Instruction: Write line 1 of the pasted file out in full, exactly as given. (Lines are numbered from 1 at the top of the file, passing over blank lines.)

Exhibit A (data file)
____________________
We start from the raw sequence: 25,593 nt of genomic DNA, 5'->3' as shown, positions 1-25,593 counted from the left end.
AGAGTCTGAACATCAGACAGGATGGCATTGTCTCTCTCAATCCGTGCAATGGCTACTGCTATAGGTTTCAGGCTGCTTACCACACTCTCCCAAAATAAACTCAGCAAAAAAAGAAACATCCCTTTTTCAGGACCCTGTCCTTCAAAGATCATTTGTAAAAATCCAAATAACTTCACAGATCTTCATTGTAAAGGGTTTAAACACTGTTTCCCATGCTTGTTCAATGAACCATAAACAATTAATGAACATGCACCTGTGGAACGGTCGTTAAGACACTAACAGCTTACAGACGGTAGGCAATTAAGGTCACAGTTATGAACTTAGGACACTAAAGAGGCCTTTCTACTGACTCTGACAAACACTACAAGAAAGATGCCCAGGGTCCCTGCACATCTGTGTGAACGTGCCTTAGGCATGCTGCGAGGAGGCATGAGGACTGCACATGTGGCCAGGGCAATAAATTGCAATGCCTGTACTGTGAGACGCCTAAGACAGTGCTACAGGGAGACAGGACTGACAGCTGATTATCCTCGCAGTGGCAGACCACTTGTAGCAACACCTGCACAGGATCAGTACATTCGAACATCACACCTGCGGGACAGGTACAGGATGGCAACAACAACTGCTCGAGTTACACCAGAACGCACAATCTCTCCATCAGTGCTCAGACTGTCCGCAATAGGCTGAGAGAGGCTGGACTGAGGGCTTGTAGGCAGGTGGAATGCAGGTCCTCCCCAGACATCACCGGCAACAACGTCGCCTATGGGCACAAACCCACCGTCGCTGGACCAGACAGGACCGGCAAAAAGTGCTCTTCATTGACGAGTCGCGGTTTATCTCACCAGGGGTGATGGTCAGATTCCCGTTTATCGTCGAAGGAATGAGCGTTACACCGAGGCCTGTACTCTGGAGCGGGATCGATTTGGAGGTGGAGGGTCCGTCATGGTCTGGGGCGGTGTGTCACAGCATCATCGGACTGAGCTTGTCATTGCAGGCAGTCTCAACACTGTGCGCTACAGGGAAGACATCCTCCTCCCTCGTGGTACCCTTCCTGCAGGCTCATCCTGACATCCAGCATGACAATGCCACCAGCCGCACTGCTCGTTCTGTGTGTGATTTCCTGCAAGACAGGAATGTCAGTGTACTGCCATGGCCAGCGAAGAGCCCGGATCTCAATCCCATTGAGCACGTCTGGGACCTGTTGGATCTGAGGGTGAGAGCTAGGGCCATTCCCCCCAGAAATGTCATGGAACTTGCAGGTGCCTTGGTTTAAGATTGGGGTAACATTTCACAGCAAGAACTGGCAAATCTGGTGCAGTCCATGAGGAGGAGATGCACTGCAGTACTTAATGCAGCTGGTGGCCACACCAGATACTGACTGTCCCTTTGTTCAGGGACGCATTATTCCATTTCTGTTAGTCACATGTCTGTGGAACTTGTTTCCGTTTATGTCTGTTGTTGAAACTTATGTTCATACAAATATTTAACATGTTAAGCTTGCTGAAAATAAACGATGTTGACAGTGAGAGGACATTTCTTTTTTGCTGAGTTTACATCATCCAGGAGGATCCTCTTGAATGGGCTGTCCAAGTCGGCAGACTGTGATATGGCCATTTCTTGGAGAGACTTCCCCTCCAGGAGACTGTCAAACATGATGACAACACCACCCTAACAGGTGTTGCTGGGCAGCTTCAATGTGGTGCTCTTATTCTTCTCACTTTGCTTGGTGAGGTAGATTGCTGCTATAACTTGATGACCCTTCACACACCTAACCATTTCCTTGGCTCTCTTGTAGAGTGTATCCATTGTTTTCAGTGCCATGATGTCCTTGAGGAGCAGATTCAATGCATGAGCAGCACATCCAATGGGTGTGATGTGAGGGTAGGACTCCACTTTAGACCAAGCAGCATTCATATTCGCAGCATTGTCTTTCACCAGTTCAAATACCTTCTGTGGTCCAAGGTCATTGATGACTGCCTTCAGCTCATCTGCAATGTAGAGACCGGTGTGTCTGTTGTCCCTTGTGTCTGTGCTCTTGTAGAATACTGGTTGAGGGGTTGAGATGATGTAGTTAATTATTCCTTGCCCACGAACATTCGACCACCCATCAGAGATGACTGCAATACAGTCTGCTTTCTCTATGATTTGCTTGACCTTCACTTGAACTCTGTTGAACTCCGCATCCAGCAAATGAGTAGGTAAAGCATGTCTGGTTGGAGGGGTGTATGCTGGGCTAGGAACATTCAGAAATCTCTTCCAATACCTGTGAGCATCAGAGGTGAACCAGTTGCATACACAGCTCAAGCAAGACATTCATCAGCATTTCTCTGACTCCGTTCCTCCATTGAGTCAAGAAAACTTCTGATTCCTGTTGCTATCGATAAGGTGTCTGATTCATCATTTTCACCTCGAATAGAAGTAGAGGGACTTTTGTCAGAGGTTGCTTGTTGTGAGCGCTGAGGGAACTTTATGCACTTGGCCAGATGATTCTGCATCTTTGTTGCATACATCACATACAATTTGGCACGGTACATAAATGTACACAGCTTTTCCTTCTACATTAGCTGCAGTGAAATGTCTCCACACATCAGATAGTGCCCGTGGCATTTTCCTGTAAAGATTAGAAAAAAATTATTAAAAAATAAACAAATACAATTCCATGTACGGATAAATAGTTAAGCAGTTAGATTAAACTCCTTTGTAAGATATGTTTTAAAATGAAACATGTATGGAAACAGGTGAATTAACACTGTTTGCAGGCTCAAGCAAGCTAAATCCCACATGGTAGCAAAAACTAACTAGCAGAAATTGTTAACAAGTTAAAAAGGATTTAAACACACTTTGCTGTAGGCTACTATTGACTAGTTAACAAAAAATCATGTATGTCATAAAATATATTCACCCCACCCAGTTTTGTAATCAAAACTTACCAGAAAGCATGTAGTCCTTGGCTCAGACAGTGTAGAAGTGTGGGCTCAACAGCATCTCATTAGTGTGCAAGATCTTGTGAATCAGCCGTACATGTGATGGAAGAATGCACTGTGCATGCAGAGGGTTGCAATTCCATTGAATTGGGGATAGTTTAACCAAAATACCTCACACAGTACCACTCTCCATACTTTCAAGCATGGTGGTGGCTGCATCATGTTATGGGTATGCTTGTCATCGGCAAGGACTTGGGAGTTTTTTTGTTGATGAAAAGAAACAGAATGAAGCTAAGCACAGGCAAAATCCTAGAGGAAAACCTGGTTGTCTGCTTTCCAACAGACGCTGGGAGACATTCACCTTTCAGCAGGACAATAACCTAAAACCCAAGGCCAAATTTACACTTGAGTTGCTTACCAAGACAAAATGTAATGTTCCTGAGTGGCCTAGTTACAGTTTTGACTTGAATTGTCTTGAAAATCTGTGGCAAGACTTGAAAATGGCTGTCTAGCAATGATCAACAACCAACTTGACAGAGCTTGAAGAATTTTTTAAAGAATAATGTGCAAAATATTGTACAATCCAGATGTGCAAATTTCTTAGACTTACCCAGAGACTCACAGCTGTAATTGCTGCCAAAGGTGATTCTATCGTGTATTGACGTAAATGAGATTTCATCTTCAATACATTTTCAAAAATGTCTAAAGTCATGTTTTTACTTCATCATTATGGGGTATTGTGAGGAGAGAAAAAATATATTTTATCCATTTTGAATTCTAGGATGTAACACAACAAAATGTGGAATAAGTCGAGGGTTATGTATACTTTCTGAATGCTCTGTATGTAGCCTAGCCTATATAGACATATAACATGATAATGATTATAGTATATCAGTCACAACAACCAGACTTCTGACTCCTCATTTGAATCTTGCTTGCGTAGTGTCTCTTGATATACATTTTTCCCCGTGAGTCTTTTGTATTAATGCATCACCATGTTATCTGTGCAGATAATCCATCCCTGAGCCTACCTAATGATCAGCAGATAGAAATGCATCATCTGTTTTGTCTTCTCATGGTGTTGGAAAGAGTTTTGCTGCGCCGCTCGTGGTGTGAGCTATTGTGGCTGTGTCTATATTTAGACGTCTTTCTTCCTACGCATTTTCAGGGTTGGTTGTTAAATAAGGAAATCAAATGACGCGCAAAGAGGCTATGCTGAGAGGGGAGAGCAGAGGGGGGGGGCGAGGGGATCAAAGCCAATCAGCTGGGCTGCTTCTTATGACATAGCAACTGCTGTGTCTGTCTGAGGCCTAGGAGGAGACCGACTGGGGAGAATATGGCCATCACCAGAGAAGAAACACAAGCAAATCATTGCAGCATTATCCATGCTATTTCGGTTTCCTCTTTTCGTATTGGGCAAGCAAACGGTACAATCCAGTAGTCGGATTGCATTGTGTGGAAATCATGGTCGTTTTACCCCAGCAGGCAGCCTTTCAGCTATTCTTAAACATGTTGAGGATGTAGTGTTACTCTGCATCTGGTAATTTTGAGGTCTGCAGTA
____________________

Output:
We start from the raw sequence: 25,593 nt of genomic DNA, 5'->3' as shown, positions 1-25,593 counted from the left end.